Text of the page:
I am a member if a Lutheran church and have been taught that Christ is present at communion through the bread and wine, but the bread and wine are not literally the body and blood of Christ. Our church also offers grape juice along side of the wine for those who do not wish to or can not have wine. We have contemporary church services and the communal service does not strictly follow the order of mass and we do not have sung liturgies. If your article is speaking about one particular sect of the Lutheran church you should say that because this does not represent all Lutheran churches.

    Reply

    • Nancy Watson
      October 30, 2020

      Very much agree with you as a fellow Luthern

      Reply

  3. Olivia Gurtrude
    November 6, 2014

    It would be more convent if the website wrote some of the differnces in dot points so it is easier to understand for religion assignments. Much thanks

    Reply

  4. Kristin
    September 10, 2017

    You don’t have to be an adult to be baptized in the Baptist church. You just have to be old enough to personally accept Christ. That can be a child. It depends on the individual.

    Reply

  5. Mark
    August 13, 2019

    I wish churches would not use expressions not used in the Bible – like “Holy Trinity”; “Pray the Prayer”; “Invite Jesus Christ into your life“; “Make Him your personal Savior”. Having read the Bible through 27 times, I started to count the times it says simply to believe. Around 70 times! And that is in the Gospel of John alone! And my main study has been looking for “Once saved, always saved”. It appears that many look at the moment of conversation more important than having faith itself and I have actually heard on a radio broadcast “You are not saved by believing”. This is blasphemy. Many point to the passage “you are sealed” as a way to get out of having faith. How I wish I could “Pray the Prayer” and relax. “Be faithful unto death, and I will give you the Crown of Life”. Or “Watch your life and doctrine closely, and you will save both yourself and those that hear you”. And at the end of the Bible “…if anyone…adds or takes away…words from this book…God will take away his share in the tree of life”. Hard to get around that.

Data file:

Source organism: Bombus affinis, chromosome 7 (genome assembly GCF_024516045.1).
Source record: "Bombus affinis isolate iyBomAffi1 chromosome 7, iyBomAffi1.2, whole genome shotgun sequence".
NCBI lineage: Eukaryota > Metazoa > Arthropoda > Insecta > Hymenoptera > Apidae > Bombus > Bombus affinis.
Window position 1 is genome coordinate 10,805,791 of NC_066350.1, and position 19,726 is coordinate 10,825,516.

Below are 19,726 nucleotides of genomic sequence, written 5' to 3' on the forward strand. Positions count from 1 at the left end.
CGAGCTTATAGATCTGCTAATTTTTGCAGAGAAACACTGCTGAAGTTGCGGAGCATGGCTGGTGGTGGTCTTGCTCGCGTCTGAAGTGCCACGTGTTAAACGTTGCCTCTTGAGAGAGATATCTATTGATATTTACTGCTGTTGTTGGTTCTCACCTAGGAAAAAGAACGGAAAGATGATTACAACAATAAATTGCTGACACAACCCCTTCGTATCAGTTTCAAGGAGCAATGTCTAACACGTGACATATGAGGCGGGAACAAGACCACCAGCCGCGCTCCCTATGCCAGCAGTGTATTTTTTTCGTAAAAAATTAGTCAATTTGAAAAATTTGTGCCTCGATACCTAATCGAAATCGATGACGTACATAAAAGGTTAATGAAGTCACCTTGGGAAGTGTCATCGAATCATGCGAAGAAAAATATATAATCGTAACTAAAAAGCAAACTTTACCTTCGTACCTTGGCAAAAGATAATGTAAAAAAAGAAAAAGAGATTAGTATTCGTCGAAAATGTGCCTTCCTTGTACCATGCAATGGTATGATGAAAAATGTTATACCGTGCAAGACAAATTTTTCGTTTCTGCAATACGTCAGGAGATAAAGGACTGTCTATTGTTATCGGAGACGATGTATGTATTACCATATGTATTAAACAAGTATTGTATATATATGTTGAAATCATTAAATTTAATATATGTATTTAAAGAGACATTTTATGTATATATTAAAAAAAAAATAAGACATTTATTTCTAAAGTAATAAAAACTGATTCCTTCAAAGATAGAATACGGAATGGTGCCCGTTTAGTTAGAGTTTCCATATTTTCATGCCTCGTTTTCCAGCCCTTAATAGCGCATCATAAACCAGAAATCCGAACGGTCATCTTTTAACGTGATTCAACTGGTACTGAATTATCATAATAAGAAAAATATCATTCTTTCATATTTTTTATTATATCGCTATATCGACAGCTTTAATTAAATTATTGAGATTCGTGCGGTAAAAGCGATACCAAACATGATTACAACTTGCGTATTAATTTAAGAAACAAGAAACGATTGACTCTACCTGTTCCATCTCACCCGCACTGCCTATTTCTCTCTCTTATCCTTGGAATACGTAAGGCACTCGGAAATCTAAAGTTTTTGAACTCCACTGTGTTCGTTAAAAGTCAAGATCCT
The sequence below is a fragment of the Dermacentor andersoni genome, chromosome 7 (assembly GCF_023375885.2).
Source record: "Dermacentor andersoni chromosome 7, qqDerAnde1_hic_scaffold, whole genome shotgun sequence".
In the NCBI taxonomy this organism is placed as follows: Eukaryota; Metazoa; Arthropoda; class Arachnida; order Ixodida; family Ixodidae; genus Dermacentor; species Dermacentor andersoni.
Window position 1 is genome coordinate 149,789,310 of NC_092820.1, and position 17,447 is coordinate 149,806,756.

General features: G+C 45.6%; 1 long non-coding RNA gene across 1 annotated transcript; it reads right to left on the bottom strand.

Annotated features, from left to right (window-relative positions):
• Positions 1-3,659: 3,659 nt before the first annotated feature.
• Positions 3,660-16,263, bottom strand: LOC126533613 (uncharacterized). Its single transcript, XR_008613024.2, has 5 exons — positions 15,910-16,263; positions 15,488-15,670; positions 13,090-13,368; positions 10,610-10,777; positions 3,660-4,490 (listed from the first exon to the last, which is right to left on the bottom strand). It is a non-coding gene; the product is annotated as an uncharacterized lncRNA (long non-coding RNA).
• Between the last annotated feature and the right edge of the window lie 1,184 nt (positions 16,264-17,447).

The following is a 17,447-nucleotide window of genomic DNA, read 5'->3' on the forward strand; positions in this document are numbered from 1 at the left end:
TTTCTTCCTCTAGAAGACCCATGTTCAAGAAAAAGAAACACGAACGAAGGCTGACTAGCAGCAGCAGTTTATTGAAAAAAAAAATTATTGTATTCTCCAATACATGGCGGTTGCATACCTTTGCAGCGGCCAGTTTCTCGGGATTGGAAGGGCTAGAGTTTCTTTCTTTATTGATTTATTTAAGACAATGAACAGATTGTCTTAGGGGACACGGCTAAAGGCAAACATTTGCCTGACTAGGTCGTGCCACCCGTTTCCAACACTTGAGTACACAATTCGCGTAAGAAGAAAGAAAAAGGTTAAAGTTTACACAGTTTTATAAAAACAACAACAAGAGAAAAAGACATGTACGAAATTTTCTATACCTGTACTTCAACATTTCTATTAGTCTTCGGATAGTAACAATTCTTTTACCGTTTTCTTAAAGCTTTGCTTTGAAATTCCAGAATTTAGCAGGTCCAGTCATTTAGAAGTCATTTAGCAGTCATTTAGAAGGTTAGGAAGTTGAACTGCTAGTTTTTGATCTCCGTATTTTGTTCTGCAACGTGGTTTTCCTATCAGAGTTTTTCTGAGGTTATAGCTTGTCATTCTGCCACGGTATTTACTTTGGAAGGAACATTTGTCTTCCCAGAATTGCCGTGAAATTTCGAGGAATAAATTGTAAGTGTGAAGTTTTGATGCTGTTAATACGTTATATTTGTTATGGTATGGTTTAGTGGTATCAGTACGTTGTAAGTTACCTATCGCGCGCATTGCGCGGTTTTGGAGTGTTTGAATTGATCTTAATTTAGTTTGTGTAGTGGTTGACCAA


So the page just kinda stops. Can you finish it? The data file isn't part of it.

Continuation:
Reply

  6. Joseph godleski
    March 20, 2020

    I am a member of the Wisconsin evangelical Lutheran synod
    We have a very informal liturgy first we sing the liturgy
    Also we believe that the bread and wine done not physical change
    I was explained to by a pastor this was the elements become 4
    From 2 meaning it is the bread and wine and the body and blood
    Roman Catholics believe that the wine and bread physical change
    And the bread and wine are no longer bread and wine but the actual
    Body and blood this is what is called transubstantiation what Rome believe
    We Lutherans says it is the real presence it is a mystery we do not know the exact moment when the Holy Spirit overshadows the gifts on the altar or how long they are are presence this is why we do not save any of the bread or wine the pastor finish’s all the remaining communion we do not put it in a tabernacle or parAde it around in a sun shaped object and bow down to it

    Reply

  7. Daniel Brown
    May 1, 2020

    I am a Baptist seminarian who just finished a very large research paper on Martin Luther and I can tell you based on 20 sources that he did not believe in transubstantiation! For him it was Sola Scriptura (scripture alone). If it’s not in the Bible he didn’t believe it. That goes for purgatory, indulgences, celibacy, prayers for the dead, etc.

    Reply

Leave a Reply

Your email address will not be published. Required fields are marked *

Back to top
mobile desktop